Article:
On September 5, 1820, William Stark and his wife, Victoria Betencourt, provided a donation of $2,200 to the children of Nancy Hawley, widow of Daniel R. Stark, with the benefactors of this donation being named William, Muriah, Prudence, Esahl, and Amanda. [6]

Nancy continued to live in Louisiana and is believed to have married a man named McGowan, although a record of this marriage has not been found but is suggested in her fatherís Revolutionary Pension Application presented in court in 1826.[7] On May 31, 1826, Samuel Hawley, living in Floyd County, Indiana declared, "...he is 68 years old ....That my occupation is that of a farmer, that I am weak, feeble and unable to labor, that I have one daughter only, her name is Nancy McGowan, aged 37 years, that she has five children, William, fifteen years of age, Maria, 13 years of age, Prudence, 10 years of age, Asahel, 8 years of age, and Matilda, 5 years of age - my daughter, her two oldest children, are able to support themselves by their labor the three others, Prudence, Asahel, and Matilda are not - all of which compose my family and looks to me for a support." If this Nancy McGowan was the same Nancy Hawley Stark in Louisiana, we find she was married to someone named McGowan before this petition was made and note the declaration names the grandchildren of Samuel, which are very similar to the names in the previous two documents. Nancy Hawley probably moved to Indiana to live with her father, presumably after Mr. McGowan died; or she obtained a divorce and moved near the Stark family living nearby in Washington County, Indiana. This document records Prudenceís age as 10 on May 31, 1826. The 1850 census reports Prudence was 35 years old establishing her birth year as around 1815. If she was 10 years old on May 31, 1826, then she may have been born after May 31st in the year 1815.

________

1)

Ancestry.com. 1850 United States Federal Census [database on-line]. Provo, UT, USA: Ancestry.com Operations, Inc., 2009. Images reproduced by FamilySearch. Source Citation: Year: 1850; Census Place: Calcasieu, Calcasieu, Louisiana; Roll: M432_230; Page: 394A; Image: 305.

2)

Ouachita Parish, Louisiana 1830 census. The Calcasieu Parish 1850 Census listed a James Heran, age 24 living next door to Bill Heran which would place his year of birth as 1826. James Herrin is buried in the DeHart Cemetery in Newton County, Texas where his tombstone records his year of birth as 1827. A daughter over the age of 20 is not listed in the 1850 census for Bill Heran. This daughter may have died young or was married by 1850.

3)

"Western New York Land Transactions, 1804 - 1824"; Extracted from the Archives of the Holland Land Company, by Karen E. Livsey, page 45. Sarah's father, Daniel R. Stark, purchased land in Genesee County March 28, 1809.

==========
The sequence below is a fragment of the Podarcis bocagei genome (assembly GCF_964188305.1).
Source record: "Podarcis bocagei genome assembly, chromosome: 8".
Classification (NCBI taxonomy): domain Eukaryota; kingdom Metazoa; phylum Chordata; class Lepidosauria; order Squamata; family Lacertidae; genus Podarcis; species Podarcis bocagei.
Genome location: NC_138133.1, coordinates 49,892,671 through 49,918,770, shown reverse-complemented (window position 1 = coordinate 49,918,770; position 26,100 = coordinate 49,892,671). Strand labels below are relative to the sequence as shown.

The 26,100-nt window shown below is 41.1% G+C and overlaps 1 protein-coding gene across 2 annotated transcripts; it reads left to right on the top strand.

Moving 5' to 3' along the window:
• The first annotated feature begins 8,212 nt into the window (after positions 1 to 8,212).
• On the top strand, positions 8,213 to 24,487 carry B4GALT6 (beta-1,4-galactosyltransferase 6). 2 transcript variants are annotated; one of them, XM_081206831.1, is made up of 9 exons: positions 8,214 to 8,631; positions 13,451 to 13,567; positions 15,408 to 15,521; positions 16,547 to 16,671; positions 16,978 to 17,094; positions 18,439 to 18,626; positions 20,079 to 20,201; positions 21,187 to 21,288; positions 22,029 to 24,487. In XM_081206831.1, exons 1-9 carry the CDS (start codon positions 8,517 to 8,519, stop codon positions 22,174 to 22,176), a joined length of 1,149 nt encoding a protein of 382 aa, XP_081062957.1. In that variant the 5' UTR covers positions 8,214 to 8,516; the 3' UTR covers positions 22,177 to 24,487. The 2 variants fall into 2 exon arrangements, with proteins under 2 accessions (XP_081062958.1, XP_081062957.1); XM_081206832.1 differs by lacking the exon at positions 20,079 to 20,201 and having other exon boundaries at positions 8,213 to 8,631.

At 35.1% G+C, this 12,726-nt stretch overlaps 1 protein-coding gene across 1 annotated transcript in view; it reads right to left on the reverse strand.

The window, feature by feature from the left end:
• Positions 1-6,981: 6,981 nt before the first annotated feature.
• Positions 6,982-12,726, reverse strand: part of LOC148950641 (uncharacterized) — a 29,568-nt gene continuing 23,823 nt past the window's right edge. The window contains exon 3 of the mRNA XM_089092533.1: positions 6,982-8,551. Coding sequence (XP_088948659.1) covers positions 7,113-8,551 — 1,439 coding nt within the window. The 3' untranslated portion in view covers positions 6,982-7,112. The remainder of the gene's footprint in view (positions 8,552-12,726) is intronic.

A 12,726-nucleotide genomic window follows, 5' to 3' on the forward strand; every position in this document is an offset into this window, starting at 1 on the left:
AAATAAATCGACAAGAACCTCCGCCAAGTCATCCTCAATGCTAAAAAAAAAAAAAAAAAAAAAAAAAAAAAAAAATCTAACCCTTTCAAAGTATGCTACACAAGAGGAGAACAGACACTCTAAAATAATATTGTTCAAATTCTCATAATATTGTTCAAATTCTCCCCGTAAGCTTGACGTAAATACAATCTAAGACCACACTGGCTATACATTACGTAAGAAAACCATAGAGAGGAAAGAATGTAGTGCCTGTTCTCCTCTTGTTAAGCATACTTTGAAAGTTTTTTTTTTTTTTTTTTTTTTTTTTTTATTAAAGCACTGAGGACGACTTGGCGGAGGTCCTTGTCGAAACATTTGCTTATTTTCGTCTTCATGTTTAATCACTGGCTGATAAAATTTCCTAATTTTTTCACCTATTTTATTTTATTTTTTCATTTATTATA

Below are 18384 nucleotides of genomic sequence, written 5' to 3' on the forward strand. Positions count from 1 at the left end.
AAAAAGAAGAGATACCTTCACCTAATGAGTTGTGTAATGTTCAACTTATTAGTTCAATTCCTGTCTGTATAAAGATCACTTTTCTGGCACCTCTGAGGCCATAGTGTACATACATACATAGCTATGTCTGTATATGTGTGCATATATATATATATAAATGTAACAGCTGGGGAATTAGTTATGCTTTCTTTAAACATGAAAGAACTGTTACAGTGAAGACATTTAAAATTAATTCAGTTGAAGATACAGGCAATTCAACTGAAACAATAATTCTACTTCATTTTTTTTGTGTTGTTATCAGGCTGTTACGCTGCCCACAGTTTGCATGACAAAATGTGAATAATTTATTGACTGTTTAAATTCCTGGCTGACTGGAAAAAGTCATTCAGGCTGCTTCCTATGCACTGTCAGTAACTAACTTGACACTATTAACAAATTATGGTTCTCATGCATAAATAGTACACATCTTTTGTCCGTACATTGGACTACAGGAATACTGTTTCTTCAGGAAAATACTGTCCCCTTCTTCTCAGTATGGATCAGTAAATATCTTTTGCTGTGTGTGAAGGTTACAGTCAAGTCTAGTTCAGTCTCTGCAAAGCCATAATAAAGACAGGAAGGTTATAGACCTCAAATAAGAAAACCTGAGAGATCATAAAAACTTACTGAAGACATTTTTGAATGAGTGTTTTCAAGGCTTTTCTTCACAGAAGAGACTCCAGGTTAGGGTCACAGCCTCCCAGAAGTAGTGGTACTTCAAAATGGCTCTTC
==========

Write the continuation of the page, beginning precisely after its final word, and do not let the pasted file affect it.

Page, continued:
4)

West Baton Rouge Parish Probate Packet #85 of Daniel R. Stark, deceased on the 20th June 1820. See Book E, page 77 of the Parish Deed Records for when the property was purchased in 1817.

5)

West Baton Rouge Parish Probate Packet #85 of Daniel R. Stark.

6)

Transcription of West Baton Rouge Parish Court Document; William Stark & His Spouse give $2,200 to the Children of his Brother, Daniel R. Stark; Dated September 5, 1820; "Know all men by these presents that I, Nancy Hawley, widow of the late Daniel R. Stark, acting as mother and...[Not Legible]... [probably tutor meaning guardian] of the children of the said Daniel R. Stark, named William, Prudence, Muriah, Esahl, and Amanda, do hereby accept in the name of these children, the donation which has been made to them by William Stark and Victoria Betencourt, his wife, which donation is the sum of two thousand and two hundred dollars to be paid by the said Wm Stark and Victoria Betencourt in the month of March, eighteen hundred and twenty-two to me and any other person legally authorized to act in the name of ...[Not Legible]... children, their executors administrators. Signed: Nancy Stark." [Transcribed by Clovis LaFleur, December 2002 from copy of original in file]

7)

Samuel Hawley Service: Revolutionary War pension of a Samuel Hawley, S34916, National Archives Trust Fund. Record of this pension granted in Indiana July 27,1826. States: "Samuel Hawley of Floyd Co. in the State of IndianaÖ."

 

 

 

Page 82

 

Prudence lived for some period of time in Floyd County, Indiana with her mother and grandfather, Samuel Hawley, and probably had contact with her grandmother, Sarah Stark, and her Stark Uncles and Aunts living in nearby Washington County. However, the Washington County Stark family members began to move to Illinois starting in 1828 for Archibald Cass Stark had twin sons born in Indiana in April of 1828 and the next child, Jasper, was born in Illinois in 1830 indicating the family was on the move.

On April 22, 1828, the Mississippi Pension Agency in Natchez, Mississippi wrote a letter to James Barbon, Secretary of War, requesting "Samuel Hawley, a pensioner on the rolls of the Indiana Agency makes application as per affidavit enclosed for a transfer to my department in having removed to the state of Mississippi. The pensioner resides in a remote corner of our State and will call for his pay (which by his statement is ...[Not legible]... since 4 March 1827) in about two months [?hence?], at which time I expect to see notification of his transfer. Signed Most Respectfully, Your ...[Not legible]..."[1] From this statement, we know a pensioner named Samuel Hawley had been living in Indiana until April of 1827. This document reveals he has moved and is now living in the jurisdiction of the Mississippi Pension Agency. If this is the same Samuel Hawley, then could his daughter and grandchildren have moved with him and where might they have been living?